The Lantern, Genoa’s historical landmark|Patrizia Margherita|KnowLedge World Network|Activities|KNOWLEDGE CAPITAL

  • 2017.11.21
  • The Lantern, Genoa’s historical landmark
They say of Genoa city that it is ‘rough, sometimes harsh, but always authentic.’ You either hate it or love it, nothing in between.
When in Italy someone thinks of this city, which is also called the Superb by its inhabitants, one thinks of pesto sauce, the largest aquarium in Europe, the old port and its dark and tight alleyways.
But the true symbol of Genoa for the locals is the Lantern, on the tip of the port area.

Mural dedicated to the Lantern

The Lantern is an old lighthouse and it symbolizes the ancient history of the region. The historical structure was recently connected to the harbor when the city council built a promenade linking it to the famous aquarium. The route, about 800-meter long, runs along the seventeenth and nineteenth-century city walls and the pathway is a steel and wood pedestrian-only structure.
The city council has also recently created a beautiful and innovative application for smartphones which allows to download information and maps about the port area and that includes the full history of the Lantern in different languages, including a children’s program to learn more about the history and legends of the place.
Located on the headland of Faro’s cape, the Lantern, with its 77 meters of height, is the highest lighthouse facing the Mediterranean sea and the second tallest in Europe.
According to some unofficial sources, the first tower was erected in 1128 and it was an architectural structure similar to the current one but with three overlapping trunks.
The current building dates back to 1543, but the original structure, which was born as a watch tower to announce the arrival of suspicious boats, was similar to the current one in materials used and color. The building was also used as a lighthouse from the start and in 1326 the first olive oil lantern was installed to signal the incoming ships. The lantern’s light was concentrated in a beam thanks to transparent crystals produced by Ligurian and Venetian glass masters, an innovative ‘technology’ for the time.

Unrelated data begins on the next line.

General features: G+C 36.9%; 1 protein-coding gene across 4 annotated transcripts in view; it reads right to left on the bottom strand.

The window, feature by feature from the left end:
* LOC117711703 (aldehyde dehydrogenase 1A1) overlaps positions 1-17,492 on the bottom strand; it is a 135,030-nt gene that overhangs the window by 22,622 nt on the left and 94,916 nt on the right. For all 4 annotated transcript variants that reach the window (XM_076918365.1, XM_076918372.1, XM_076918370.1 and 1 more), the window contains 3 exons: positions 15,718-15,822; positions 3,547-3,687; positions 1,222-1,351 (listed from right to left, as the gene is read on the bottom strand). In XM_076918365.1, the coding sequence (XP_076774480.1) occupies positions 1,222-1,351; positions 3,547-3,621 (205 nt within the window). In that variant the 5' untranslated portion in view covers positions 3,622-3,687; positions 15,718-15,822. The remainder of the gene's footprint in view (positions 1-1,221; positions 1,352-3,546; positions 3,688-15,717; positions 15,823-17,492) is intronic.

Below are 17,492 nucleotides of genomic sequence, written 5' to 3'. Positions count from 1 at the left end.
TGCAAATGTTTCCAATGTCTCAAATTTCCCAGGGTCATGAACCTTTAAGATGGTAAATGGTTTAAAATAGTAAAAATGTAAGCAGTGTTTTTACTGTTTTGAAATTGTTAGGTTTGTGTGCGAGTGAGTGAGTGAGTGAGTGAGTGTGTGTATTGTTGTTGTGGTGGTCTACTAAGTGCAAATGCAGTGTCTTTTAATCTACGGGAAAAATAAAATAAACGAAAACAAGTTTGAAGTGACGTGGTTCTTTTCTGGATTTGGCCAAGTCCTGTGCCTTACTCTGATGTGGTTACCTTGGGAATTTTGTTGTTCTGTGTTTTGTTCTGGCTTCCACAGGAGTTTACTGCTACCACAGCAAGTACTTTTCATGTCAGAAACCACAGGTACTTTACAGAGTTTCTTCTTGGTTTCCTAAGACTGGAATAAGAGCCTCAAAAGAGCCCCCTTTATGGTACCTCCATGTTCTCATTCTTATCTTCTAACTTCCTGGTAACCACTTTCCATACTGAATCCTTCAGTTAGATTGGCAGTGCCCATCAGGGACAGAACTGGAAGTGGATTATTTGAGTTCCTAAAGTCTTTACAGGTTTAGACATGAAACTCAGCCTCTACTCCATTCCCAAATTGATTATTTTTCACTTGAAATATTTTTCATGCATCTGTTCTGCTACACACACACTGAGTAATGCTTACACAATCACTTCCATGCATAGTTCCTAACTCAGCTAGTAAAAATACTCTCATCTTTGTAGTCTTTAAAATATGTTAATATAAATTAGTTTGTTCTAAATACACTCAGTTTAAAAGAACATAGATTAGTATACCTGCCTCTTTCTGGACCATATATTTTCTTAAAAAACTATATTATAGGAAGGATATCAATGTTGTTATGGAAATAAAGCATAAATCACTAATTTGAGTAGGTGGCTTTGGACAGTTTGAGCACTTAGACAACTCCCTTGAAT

The Lantern is not the only ancient landmark in the port

Most probably, the oldest representation of this first Lantern dates to 1371 and appears on the cover of a register of maritime authority from this year.
In the fifteenth century, and for a short time, the tower was furthermore used as a prison and, among other famous prisoners, the king of Cyprus was held here for a while.
At the beginning of the sixteenth century, the fortress of Briglia, designed by Louis XII for the troops that ruled the city, was built on this stretch of land: the Genoese, fighting against the French, got bombed and half of the Lantern collapsed during this time.
In 1543, the tower was rebuilt and the old wall was replaced with a newer and stronger one which still stands today.
In recent times, the headlight power increased considerably, both for the introduction of more modern optical systems (a rotating system with Fresnel lenses) and for the introduction of new fuels: acetylene gas first, then pressurized oil, until the electrification of the Lantern which came into effect in 1936.
Inside the Lantern, now a museum, one can observe the old gas-powered emergency lightbulb on the surface of which are visible signs of the Second World War conflict and there are numerous diagrams of the headlamps used at that time.
Nowadays, the lighthouse is no longer used for this purpose but it still is a landmark for the incoming ships because when they see its shape they know they have reached the port of Genoa.

The Lantern, Genoa’s ancient lighthouse


  • Patrizia Margherita
  • AgeMonkey( SARU )
  • GenderFemale
  • Jobtranslator, interpreter, teacher

Italian by birth and multicultural by choice, Patrizia Margherita speaks 5 languages and has lived and worked in the US, Brazil, Australia, France and the UK. She’s Italian and American but she likes to consider herself a citizen of the world. When she’s not teaching or working on translations, Patrizia enjoys cooking Italian food, hiking and travelling around the world…she has visited 58 countries so far and counting!

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